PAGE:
Fifteen Spacex Raptor Engines, Five engines per core on a three core rocket could launch 536 tons of payload

Exoscientist Robert Clark has calculated a two stage three core Spacex rocket with the proposed Spacex methane fueled Rocket Engine would enable 536 tons of payload in a single launch. Each core has 5 raptor engines for a total of 15 raptor engines.

A June 2014 talk by Tom Mueller, the head of rocket engine development at SpaceX, provided more specific engine performance target specifications indicating 6,900 kN (705 tonnes-force) of sea-level thrust, 8,200 kN (840 tonnes-force) of vacuum thrust, and a specific impulse of 380 seconds.

The Spacex Falcon heavy has three cores and has nine engines on each core as seen in this picture from the Spacex.com site. Having five engines per core would show about three engines in profile on each core.

Pictures of the Falcon Heavy engines from Spacex.

In April 2014, SpaceX completed the requisite upgrades and maintenance to the Stennis test stand to prepare for testing of Raptor components, and expected to begin tests at the facility prior to the end of May 2014.

The Raptor engine will be powered by liquid methane and liquid oxygen using a more efficient staged combustion cycle, a departure from the ‘open cycle’ gas generator system and lox/kerosene propellants that current Merlin engines use. The Space Shuttle Main Engines (SSME) also used a staged combustion process, as do several Russian rocket engines.

More specifically, Raptor will utilize a “full-flow” staged combustion cycle, where 100 percent of the oxidizer—with a low-fuel ratio—will power the oxygen turbine pump, and 100 percent of the fuel—with a low-oxygen ratio—will power the methane turbine pump. Both streams—oxidizer and fuel—will be completely in the gas phase before they enter the combustion chamber. Prior to 2014, only two full-flow staged combustion rocket engines have ever progressed sufficiently to be tested on test stands: the Soviet RD-270 project in the 1960s and the Aerojet Rocketdyne Integrated powerhead demonstration project in the mid-2000s.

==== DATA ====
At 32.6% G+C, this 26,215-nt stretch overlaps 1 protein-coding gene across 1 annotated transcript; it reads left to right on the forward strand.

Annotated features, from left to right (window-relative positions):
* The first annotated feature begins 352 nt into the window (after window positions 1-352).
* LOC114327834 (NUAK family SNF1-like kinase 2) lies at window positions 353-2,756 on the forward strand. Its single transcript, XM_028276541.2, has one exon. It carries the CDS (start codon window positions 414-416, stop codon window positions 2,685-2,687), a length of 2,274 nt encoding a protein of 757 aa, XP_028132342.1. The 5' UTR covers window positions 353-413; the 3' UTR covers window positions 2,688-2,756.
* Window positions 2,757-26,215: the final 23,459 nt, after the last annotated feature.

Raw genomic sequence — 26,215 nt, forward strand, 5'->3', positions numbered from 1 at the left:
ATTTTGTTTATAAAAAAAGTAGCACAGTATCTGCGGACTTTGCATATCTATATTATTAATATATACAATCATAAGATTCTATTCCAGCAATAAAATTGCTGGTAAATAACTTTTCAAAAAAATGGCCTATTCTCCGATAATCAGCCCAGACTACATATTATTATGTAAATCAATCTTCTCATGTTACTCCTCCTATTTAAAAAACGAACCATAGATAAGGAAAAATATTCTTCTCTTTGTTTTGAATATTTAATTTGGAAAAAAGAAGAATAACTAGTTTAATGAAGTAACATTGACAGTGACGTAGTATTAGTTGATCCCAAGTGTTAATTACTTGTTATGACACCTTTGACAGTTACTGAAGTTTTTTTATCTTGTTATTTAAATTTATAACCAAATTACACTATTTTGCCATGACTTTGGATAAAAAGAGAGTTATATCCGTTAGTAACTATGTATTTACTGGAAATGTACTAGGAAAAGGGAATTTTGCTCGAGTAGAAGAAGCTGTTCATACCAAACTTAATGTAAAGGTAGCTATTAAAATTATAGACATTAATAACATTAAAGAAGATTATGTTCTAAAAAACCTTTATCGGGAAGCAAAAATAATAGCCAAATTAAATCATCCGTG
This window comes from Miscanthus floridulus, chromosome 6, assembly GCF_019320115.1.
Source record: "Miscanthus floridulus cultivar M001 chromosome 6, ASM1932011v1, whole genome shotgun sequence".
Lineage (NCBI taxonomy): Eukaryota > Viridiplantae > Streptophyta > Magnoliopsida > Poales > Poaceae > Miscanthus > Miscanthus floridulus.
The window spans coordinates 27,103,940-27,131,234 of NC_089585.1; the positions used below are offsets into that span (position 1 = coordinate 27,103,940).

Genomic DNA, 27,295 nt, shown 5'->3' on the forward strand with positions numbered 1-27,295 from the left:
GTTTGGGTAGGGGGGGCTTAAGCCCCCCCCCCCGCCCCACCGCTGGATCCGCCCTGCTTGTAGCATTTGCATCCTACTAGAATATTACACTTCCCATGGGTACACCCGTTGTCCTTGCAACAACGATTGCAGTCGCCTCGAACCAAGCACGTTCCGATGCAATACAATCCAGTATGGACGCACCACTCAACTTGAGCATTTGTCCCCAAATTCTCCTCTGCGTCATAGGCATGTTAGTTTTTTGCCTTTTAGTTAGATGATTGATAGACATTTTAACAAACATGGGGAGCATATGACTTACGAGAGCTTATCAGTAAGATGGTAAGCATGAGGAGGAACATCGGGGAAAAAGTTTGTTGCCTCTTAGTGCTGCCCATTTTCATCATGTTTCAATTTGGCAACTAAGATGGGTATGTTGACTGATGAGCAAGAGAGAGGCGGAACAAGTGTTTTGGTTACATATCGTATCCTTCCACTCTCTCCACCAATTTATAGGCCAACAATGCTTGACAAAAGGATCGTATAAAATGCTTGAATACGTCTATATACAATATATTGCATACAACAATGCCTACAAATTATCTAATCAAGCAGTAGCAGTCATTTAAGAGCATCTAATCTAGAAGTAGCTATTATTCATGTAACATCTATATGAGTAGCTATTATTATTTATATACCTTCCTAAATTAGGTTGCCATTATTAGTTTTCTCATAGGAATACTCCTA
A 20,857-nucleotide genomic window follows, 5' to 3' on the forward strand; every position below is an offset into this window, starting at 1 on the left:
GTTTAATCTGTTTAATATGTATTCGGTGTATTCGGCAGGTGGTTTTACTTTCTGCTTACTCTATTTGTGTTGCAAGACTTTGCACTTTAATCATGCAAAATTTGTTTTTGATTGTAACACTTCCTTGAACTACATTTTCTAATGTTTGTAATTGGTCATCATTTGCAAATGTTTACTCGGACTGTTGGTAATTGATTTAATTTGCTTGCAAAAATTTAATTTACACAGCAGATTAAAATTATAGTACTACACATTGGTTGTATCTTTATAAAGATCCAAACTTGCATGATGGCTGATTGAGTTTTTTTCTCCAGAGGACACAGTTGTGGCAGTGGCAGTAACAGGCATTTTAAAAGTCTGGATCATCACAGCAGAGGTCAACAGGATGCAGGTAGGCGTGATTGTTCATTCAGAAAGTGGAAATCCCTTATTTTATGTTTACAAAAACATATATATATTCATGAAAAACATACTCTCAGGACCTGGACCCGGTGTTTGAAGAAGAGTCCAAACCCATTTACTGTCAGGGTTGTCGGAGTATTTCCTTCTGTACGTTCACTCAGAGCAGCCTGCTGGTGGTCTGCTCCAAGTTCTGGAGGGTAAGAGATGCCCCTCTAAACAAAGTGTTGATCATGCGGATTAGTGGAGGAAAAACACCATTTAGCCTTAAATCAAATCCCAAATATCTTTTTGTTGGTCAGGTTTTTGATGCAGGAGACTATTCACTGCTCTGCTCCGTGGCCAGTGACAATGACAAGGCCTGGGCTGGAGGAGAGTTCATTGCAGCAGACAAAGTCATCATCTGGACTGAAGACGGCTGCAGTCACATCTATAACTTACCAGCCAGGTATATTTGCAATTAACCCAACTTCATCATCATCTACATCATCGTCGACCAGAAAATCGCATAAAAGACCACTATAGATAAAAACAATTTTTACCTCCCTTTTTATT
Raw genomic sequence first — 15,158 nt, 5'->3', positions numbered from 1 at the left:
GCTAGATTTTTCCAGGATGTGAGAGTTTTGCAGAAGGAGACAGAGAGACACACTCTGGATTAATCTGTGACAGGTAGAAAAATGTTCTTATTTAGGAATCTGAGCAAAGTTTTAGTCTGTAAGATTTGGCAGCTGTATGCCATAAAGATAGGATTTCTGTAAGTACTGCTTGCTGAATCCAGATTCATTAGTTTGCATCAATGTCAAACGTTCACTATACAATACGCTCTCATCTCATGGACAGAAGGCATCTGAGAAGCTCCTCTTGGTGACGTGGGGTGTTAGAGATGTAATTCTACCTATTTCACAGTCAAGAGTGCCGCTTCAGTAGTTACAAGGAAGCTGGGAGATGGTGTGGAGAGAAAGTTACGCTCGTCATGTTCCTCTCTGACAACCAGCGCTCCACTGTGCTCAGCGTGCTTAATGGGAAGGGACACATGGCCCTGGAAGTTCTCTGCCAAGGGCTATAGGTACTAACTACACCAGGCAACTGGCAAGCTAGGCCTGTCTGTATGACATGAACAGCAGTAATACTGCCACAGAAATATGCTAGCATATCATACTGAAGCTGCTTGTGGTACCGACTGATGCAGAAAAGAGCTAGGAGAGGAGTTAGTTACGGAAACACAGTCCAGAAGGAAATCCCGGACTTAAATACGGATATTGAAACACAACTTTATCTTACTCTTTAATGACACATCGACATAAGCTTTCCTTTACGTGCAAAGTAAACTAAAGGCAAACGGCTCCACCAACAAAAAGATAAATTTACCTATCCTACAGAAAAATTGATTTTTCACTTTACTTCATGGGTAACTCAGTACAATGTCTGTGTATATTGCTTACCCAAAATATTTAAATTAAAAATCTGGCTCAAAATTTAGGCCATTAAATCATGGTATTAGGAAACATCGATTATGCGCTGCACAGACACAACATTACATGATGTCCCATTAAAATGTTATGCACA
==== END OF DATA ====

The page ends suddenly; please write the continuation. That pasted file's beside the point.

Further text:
Raptor is being designed to produce 8,200 kN (1,800,000 lbf) of vacuum thrust—6,900 kN (1,600,000 lbf) thrust at lift-off—with a vacuum Isp of 380 seconds and a sea-level Isp of 321 seconds. Final thrust and Isp specifications for the as-built engines are expected to be refined as SpaceX moves the engine through the multi-year development cycle.

Additional characteristics of the full-flow design that are projected to further increase performance or reliability include:

* eliminating the fuel-oxidizer turbine interseal, which is a potential point of failure in more traditional engine designs
* lower pressures are required through the pumping system, increasing life span and further reducing risk of catastrophic failure
* ability to increase the combustion chamber pressure, thereby either increasing overall performance, or “by using cooler gases, providing the same performance as a standard staged combustion engine but with much less stress on materials, thus significantly reducing material fatigue or [engine] weight.”

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